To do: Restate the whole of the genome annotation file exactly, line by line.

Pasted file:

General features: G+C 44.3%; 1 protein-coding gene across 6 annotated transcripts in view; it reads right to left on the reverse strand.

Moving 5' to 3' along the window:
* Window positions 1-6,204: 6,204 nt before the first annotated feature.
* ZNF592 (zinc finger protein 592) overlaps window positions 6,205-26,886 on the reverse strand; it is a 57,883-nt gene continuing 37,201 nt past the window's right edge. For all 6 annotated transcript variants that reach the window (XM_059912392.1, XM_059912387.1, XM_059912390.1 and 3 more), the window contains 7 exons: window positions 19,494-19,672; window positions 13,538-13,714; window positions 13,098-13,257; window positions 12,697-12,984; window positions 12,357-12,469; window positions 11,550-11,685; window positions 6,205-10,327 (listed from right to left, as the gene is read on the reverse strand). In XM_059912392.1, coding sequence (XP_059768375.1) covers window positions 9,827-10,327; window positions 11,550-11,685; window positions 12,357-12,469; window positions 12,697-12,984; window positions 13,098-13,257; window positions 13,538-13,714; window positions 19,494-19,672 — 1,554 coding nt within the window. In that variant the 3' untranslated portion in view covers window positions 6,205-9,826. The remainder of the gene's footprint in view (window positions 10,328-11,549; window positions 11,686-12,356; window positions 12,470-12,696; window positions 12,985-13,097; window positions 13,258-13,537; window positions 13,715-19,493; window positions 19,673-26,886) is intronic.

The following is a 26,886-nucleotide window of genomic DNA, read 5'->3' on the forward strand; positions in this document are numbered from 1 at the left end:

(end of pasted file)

General features: G+C 44.3%; 1 protein-coding gene across 6 annotated transcripts in view; it reads right to left on the reverse strand.

Moving 5' to 3' along the window:
* Window positions 1-6,204: 6,204 nt before the first annotated feature.
* ZNF592 (zinc finger protein 592) overlaps window positions 6,205-26,886 on the reverse strand; it is a 57,883-nt gene continuing 37,201 nt past the window's right edge. For all 6 annotated transcript variants that reach the window (XM_059912392.1, XM_059912387.1, XM_059912390.1 and 3 more), the window contains 7 exons: window positions 19,494-19,672; window positions 13,538-13,714; window positions 13,098-13,257; window positions 12,697-12,984; window positions 12,357-12,469; window positions 11,550-11,685; window positions 6,205-10,327 (listed from right to left, as the gene is read on the reverse strand). In XM_059912392.1, coding sequence (XP_059768375.1) covers window positions 9,827-10,327; window positions 11,550-11,685; window positions 12,357-12,469; window positions 12,697-12,984; window positions 13,098-13,257; window positions 13,538-13,714; window positions 19,494-19,672 — 1,554 coding nt within the window. In that variant the 3' untranslated portion in view covers window positions 6,205-9,826. The remainder of the gene's footprint in view (window positions 10,328-11,549; window positions 11,686-12,356; window positions 12,470-12,696; window positions 12,985-13,097; window positions 13,258-13,537; window positions 13,715-19,493; window positions 19,673-26,886) is intronic.

The following is a 26,886-nucleotide window of genomic DNA, read 5'->3' on the forward strand; positions in this document are numbered from 1 at the left end: